Use this URL to cite or link to this record in EThOS: http://ethos.bl.uk/OrderDetails.do?uin=uk.bl.ethos.496293
Title: Glycaemic potency of breakfast and cognitive function in adolescent schoolchildren
Author: Micha, Erini
Awarding Body: King's College London
Current Institution: King's College London (University of London)
Date of Award: 2008
Availability of Full Text:
Access from EThOS:
Access from Institution:
Abstract:
The aim of the present PhD was to assess how the glycaemic potency of breakfast affects cognitive function (CF) in adolescent children; using CF tests which have previously been shown to be sensitive to variations in circulating blood glucose (BG) levels; and timing the CF tests appropriately to the physiological properties of the breakfast under study. Three studies were conducted in order to test this; a cross-sectional study in children (A), a clinical study in young adults (B), and an intervention study in children (C). (A): Sixty children aged 11-14 years were selected on the basis of being regular breakfast caters. Their breakfast on the morning of the study was recorded. They were then categorized into four groups according to the glycacmic index (GI) and glycaemic load (GL) of the breakfast; low GI - high GL, high GI - high GL, low GI - low GL and high GI - low GL above or below the median for GI=60.6 and GL=27.5. Consumption of a low GI - high GL breakfast was associated with better performance on a majority of the tests 90-120 minutes later, suggesting a possible role for the glycacmic potency in CF. (B): In order to test meals that were different in their GI and GL in an intervention setting, we would have to ensure that the meals selected differed in their glycaemic and insulinacmic responses The meals were based on what the children reported eating in the cross-sectional study. Therefore, the aim of the clinical study was to measure the postprandial glycaemic and insulinaemic responses of breakfast meals differing in their GI and GL over a period of three hours after the ingestion of the meals( every 15 min during the first hour, and then ever 30 min); to measure cortisol levels over the same period; and to investigate the validity of the methods for calculating GI and GL. Ten young adults (5 males, 5 females) took part. The breakfast meals were administered in a cross-over design, and differed in their GI and GL: a low GI - high GL (1), a high - GI high GL (2a) of similar GL to (1), a high GI - high GL (2b) of similar energy and macronutrient composition to (1), a low GI - low GL (3) and a high GI - low GL (4). Insulin and glucose responses differed significantly between the high and the low GL meals, while the picture is less clear for the high and low GI meals. The iAUC (incremental area under the curve) at 120 min was predicted in a linear fashion by the calculated GL. There were no differences with regard to cortisol responses. (C): The four breakfast meals( 1,2b, 3,4) were administered in 74 children. The children were matched based on gender, form, age, height and BMI. Each child and their match were randomly assigned to the low or the high GL breakfast. Within each GL group, children were given high or low GI breakfasts. Mood, salivary cortisol (SC) and BG levels were measured The low GI - high GL meal was associated with improved mood and satiating effects. When taking mood, BG and SC levels into account, the low GI meals predicted better performance on a verbal fluency task, and the high GI meals on vigilance tasks. The assumption that could be made is that the GI effects are domain specific: a low GI meal, and as a result of that lower BG levels, could result in lower activation of the HPA-axis (hypothalamic pituitary adrenal) under demanding situations (lower SC levels and feeling less `nervous'), and therefore better declarative memory performance. Conversely, a high GI meal, and as a result of that higher BG levels, could result in stronger activation of the HPA-axis under demanding situations (higher SC levels and feeling more 'nervous'), and therefore better vigilance.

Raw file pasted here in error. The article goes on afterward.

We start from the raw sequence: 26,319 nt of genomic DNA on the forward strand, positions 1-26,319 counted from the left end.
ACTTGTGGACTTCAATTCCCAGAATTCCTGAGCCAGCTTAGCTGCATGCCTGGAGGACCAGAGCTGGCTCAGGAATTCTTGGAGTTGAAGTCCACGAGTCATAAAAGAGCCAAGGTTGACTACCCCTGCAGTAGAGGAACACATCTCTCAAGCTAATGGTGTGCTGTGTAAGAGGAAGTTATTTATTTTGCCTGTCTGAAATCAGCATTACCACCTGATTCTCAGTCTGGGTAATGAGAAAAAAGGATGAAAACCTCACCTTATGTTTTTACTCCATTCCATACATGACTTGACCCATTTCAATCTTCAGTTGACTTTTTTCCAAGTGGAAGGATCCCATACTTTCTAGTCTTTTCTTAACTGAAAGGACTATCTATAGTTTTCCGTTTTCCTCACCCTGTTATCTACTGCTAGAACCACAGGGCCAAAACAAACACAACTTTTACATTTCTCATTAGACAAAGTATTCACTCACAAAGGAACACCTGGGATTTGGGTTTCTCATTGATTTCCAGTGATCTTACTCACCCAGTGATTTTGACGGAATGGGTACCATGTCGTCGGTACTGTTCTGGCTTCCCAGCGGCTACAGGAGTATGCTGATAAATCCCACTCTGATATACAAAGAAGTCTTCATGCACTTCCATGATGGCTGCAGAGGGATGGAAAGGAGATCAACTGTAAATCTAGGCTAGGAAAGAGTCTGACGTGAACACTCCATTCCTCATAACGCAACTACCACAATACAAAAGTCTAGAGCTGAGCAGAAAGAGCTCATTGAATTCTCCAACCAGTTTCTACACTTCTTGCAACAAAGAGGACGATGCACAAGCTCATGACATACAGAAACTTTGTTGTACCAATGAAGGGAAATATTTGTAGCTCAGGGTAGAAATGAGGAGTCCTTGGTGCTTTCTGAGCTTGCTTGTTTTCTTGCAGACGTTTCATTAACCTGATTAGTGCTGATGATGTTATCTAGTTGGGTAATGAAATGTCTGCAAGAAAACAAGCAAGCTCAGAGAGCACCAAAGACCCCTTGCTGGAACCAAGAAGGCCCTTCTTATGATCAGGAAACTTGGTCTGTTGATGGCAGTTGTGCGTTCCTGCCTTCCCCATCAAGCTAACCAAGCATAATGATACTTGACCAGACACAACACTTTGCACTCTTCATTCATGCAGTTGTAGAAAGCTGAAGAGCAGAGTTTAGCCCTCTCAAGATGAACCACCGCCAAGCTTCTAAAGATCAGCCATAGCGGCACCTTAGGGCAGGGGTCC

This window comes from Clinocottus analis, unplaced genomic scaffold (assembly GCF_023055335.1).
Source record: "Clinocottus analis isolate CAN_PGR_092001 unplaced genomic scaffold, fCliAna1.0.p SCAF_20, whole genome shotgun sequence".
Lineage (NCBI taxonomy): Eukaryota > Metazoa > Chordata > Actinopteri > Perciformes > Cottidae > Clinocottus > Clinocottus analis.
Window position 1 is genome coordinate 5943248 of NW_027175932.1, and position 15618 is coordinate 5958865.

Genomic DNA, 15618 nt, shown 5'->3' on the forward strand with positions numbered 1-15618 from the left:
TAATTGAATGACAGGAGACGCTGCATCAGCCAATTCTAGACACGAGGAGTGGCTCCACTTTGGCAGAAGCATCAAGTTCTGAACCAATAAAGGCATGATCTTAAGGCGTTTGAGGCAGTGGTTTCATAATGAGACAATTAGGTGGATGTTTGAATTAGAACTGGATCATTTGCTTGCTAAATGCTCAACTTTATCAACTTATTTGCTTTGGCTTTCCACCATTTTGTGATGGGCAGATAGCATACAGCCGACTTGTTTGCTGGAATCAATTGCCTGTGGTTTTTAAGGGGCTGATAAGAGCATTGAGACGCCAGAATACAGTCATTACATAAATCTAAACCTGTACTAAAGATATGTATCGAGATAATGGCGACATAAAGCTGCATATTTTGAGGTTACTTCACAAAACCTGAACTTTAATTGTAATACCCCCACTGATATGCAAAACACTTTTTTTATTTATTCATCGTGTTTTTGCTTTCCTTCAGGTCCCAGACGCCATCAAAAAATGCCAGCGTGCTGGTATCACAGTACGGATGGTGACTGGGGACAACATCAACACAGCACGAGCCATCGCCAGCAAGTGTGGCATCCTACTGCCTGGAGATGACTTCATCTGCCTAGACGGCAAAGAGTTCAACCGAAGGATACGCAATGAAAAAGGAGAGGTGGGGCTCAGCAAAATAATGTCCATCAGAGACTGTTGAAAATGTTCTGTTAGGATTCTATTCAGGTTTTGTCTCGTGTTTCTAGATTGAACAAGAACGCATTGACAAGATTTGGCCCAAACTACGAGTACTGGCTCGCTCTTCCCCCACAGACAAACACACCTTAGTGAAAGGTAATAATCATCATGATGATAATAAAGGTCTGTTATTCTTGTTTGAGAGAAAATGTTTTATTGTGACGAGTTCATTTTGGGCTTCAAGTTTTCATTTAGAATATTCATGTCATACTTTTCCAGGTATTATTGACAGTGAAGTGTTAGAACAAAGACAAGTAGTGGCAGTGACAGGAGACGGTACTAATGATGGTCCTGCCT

Supervisor: Not available Sponsor: Not available
Qualification Name: Thesis (Ph.D.) Qualification Level: Doctoral
EThOS ID: uk.bl.ethos.496293  DOI: Not available
Share: